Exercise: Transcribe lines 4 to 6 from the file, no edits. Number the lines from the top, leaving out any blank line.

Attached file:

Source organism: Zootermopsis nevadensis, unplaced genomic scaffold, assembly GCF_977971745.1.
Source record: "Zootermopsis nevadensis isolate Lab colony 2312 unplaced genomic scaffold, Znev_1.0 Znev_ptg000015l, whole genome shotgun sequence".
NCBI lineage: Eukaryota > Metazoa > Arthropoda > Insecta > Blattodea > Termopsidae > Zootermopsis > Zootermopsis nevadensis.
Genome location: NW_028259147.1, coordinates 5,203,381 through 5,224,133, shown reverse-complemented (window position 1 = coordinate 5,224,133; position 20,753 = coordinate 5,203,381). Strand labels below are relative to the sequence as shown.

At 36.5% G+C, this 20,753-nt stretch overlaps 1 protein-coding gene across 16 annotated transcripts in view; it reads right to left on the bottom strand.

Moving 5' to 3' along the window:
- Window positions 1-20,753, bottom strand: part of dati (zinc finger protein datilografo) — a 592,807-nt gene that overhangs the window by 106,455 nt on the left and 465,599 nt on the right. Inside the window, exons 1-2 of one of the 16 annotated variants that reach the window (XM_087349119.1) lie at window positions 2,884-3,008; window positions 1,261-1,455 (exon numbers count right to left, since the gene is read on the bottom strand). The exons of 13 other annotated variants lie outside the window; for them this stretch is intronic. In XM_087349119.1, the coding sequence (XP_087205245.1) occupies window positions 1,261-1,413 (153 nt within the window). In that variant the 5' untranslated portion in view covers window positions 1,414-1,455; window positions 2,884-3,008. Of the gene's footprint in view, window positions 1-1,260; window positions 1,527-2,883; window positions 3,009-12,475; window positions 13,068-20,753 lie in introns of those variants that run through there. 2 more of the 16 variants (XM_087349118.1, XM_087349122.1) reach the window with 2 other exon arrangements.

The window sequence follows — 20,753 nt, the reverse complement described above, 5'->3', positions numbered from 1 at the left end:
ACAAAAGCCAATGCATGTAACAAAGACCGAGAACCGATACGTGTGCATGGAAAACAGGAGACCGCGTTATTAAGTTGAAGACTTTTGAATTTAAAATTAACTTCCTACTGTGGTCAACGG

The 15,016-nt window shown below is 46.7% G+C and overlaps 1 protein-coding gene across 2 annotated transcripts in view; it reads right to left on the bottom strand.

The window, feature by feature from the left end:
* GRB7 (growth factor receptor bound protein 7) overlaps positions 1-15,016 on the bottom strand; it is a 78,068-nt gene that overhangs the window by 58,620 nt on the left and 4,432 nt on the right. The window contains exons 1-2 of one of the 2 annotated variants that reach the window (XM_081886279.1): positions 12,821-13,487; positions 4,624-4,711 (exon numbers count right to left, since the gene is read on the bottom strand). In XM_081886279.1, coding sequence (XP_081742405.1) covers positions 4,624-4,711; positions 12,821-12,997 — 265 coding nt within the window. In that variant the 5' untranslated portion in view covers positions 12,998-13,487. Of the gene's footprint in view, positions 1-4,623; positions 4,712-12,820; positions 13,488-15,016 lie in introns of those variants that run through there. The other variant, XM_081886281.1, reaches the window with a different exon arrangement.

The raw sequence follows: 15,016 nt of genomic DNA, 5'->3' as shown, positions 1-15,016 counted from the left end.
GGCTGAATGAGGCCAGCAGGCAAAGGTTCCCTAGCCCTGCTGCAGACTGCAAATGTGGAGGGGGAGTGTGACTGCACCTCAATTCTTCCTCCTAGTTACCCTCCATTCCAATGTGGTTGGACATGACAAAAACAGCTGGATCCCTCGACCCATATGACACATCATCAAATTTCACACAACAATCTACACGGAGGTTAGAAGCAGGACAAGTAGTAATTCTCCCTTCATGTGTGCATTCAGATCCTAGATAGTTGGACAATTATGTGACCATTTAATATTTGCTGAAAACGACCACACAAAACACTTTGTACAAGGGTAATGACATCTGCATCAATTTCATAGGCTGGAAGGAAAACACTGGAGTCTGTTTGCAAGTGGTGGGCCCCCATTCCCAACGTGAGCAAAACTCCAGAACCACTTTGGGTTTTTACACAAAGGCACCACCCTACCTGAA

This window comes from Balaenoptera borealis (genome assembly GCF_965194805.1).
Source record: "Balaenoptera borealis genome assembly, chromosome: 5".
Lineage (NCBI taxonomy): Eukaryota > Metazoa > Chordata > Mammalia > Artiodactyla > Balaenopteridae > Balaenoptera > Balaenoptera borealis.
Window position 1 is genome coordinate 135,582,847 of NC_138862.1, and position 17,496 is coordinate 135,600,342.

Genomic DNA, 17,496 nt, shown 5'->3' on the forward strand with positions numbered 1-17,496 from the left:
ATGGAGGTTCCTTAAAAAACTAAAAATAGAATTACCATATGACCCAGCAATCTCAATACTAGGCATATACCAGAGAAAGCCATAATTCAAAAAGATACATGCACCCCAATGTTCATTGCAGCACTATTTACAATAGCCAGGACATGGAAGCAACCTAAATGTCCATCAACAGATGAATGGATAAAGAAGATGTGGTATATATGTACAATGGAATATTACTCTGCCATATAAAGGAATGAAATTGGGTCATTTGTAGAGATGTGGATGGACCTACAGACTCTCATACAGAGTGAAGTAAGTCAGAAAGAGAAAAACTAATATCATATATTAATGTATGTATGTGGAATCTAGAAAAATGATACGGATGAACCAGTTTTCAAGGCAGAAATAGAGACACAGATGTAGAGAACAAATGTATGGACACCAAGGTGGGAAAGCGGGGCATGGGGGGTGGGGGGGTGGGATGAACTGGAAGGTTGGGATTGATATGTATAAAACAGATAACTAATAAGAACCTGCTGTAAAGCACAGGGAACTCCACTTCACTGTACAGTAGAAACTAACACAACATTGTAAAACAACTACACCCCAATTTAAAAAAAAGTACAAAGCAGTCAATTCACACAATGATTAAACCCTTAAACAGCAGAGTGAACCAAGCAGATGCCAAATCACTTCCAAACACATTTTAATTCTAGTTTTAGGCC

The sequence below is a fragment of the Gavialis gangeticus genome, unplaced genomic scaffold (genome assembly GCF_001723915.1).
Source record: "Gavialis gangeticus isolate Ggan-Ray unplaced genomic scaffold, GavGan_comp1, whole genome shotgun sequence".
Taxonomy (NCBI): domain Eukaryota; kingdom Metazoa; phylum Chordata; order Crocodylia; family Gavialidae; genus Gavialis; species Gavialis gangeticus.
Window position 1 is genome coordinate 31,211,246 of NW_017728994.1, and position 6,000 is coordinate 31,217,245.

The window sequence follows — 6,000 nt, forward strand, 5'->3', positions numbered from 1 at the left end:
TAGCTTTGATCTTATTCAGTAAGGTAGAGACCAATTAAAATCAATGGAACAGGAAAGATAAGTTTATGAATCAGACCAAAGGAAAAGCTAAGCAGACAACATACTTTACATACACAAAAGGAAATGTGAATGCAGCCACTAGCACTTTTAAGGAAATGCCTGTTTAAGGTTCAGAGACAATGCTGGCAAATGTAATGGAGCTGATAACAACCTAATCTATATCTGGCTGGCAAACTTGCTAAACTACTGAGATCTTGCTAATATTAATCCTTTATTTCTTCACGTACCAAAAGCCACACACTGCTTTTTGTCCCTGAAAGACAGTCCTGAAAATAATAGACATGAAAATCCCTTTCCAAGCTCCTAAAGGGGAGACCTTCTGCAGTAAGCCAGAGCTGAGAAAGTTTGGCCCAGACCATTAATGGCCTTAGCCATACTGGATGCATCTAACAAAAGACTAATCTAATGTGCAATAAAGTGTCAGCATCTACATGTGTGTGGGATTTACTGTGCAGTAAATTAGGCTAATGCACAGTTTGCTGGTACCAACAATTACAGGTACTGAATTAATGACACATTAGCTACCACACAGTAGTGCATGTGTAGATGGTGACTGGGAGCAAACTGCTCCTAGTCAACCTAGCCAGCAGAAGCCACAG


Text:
Genome location: NW_028259147.1, coordinates 5,203,381 through 5,224,133, shown reverse-complemented (window position 1 = coordinate 5,224,133; position 20,753 = coordinate 5,203,381). Strand labels below are relative to the sequence as shown.

At 36.5% G+C, this 20,753-nt stretch overlaps 1 protein-coding gene across 16 annotated transcripts in view; it reads right to left on the bottom strand.

Moving 5' to 3' along the window: